Tuesday, January 03, 2017

Blog Kiosk: 1/3/2016 - Dodgers Links - Some Odds and Ends

I just can't wait for Baseball to get started.  We are a mere few weeks away from the beginning of spring training, and soon thereafter Opening Day will be here.  While we wait join me in taking a look at the above fantastic in-game-action AP Wirephoto, dated July 22, 1954, featuring a sliding Bob Borkowski of the Reds being tagged out by Roy Campanella.  (eBay Auction Link)

On the play Reds second baseman Johnny Temple hit a grounder to shortstop Pee wee Reese, who unfortunately booted the ball.  Borkowski, standing at second base at the time, tried to take advantage of the miscue and rounded third for home.  Jim Gilliam, who was the kind of guy who never missed a play, dutifully picked up the errant ball and threw a strike to home to record the third out of the inning.  The Dodgers would maintain a one run lead in the game, and eventually win it, 8-5.  BTW, Hall of Fame umpire Jocko Conlon is in the background calling the out.  Also, this photograph was originally a part of the George Michael Collection of Baseball sliding press photos.

Below are more links to check out:
  • This Day in Dodger History:  In 2006 the Dodgers signed free agent starting pitcher Brett Tomko to a two year/$8.7 million contract.
  • Happy Birthday, Frenchy Bordagaray & Chris Van Cuyk!
  • Three former Dodgers recently passed away:  Johnny Rutherford, Chris Cannizzaro and Daryl Spencer.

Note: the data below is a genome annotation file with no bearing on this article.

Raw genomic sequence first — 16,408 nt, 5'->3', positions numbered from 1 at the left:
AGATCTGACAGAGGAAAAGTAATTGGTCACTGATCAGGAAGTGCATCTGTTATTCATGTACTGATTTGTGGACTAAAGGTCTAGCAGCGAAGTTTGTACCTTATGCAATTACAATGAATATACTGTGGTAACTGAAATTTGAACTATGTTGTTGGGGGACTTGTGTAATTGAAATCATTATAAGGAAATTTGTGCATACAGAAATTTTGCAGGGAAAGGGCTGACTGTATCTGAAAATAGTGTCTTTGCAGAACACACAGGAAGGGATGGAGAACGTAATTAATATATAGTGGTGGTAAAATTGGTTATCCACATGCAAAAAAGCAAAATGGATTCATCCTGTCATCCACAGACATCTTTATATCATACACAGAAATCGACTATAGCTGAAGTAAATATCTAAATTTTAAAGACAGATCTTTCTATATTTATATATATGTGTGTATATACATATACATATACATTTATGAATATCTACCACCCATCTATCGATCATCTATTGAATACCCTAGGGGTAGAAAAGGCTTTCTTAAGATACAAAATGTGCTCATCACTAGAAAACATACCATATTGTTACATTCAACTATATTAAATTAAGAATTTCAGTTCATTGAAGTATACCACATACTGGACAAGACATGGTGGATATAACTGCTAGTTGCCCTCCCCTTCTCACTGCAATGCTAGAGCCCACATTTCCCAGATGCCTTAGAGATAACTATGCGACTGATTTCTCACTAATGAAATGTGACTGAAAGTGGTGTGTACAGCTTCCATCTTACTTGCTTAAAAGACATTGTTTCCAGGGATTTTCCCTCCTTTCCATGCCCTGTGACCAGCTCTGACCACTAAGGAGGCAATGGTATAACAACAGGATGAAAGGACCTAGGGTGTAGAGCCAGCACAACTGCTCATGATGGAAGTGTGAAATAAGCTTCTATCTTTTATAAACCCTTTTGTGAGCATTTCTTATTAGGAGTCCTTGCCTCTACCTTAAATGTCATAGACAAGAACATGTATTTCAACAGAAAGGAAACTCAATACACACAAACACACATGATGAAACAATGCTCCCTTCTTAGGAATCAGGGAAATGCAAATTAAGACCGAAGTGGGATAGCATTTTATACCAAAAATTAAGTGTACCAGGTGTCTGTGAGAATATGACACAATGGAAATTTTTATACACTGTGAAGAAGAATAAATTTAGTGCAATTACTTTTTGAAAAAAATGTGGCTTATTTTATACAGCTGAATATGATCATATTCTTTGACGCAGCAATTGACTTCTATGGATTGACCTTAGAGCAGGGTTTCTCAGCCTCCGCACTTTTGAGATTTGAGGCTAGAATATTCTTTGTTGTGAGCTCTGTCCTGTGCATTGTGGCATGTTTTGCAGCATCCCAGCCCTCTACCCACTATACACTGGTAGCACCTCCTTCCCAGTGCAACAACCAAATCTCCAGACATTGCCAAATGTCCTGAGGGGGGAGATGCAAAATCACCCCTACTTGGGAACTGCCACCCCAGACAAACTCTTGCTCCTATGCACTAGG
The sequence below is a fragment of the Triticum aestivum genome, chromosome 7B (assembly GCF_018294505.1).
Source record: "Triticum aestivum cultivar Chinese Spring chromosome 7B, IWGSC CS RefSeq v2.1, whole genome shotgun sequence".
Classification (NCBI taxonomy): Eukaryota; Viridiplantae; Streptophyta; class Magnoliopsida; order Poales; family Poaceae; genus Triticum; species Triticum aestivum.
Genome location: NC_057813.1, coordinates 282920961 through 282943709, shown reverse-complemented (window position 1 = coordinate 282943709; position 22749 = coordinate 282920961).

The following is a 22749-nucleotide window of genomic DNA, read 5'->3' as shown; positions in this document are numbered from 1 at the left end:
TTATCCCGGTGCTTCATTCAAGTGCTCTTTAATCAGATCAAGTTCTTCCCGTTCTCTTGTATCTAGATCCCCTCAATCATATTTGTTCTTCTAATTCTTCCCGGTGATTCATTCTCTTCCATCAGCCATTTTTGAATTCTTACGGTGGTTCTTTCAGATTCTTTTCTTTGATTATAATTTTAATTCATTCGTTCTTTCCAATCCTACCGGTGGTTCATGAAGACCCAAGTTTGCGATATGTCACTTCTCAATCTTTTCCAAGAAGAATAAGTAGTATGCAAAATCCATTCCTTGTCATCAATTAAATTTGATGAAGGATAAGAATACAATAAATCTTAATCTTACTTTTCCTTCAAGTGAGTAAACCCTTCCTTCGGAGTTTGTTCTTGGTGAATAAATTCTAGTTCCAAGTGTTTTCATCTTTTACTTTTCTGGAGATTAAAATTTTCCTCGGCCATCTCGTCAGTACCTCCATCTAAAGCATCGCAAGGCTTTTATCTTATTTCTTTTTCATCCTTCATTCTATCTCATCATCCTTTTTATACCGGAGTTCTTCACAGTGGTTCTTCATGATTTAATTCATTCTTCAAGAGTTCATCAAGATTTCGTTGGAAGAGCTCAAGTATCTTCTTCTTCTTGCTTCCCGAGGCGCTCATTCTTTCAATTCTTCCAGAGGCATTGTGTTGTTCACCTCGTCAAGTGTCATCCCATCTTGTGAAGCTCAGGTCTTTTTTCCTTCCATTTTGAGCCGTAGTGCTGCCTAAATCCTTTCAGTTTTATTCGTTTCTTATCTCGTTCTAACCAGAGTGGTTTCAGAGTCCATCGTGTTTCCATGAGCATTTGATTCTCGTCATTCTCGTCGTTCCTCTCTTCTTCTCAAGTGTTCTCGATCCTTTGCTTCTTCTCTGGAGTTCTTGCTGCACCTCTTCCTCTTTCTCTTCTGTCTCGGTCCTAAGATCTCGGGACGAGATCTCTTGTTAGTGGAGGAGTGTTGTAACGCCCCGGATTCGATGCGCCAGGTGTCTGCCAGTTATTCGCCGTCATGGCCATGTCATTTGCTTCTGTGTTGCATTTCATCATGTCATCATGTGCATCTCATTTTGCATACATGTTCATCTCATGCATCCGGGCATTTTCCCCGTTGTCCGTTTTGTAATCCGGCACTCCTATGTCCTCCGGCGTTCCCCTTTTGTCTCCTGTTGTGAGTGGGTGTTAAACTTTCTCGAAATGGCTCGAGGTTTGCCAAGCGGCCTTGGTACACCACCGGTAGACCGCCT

Some opposing hitters say they like to face the Dodgers ace because of the purity of the challenge. Kershaw is going to throw you strikes and, during your at-bat, you will get chances to swing the bat. He will challenge you. But success against Kershaw is intermittent on his worst day, close to impossible on his best day.
  • Via Tom Hoffarth at the LA Daily News; "An easy call: Vin Scully as Sports Person of the Year for SCNG."  Tom takes a look at many of the accolades bestowed on Vin this year, and passes along a great story about Vin and Willie Mays most recent meeting before the end of the season.
Willie Mays, whom Scully said was the best player he ever saw as a broadcaster, was part of the ceremony. Knowing that Mays was all but blind these days at age 85, Scully gently took Mays’ hands, led him over to the plaque on the wall, and ran Mays’ fingers across the raised letters as he read them aloud.
Optimistically, Hansen has the ceiling of an everyday corner outfielder capable of providing above average offensive and defensive production, but I don’t quite see a star player yet. Hansen is at least three years away still, and must clear a big hurdle in the Midwest League. I don’t think the Dodgers are quite ready to abandon their cautious approach with Hansen yet either, especially with the depth of outfielders in the system. 

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    * Dodgers Blue Heaven home page *

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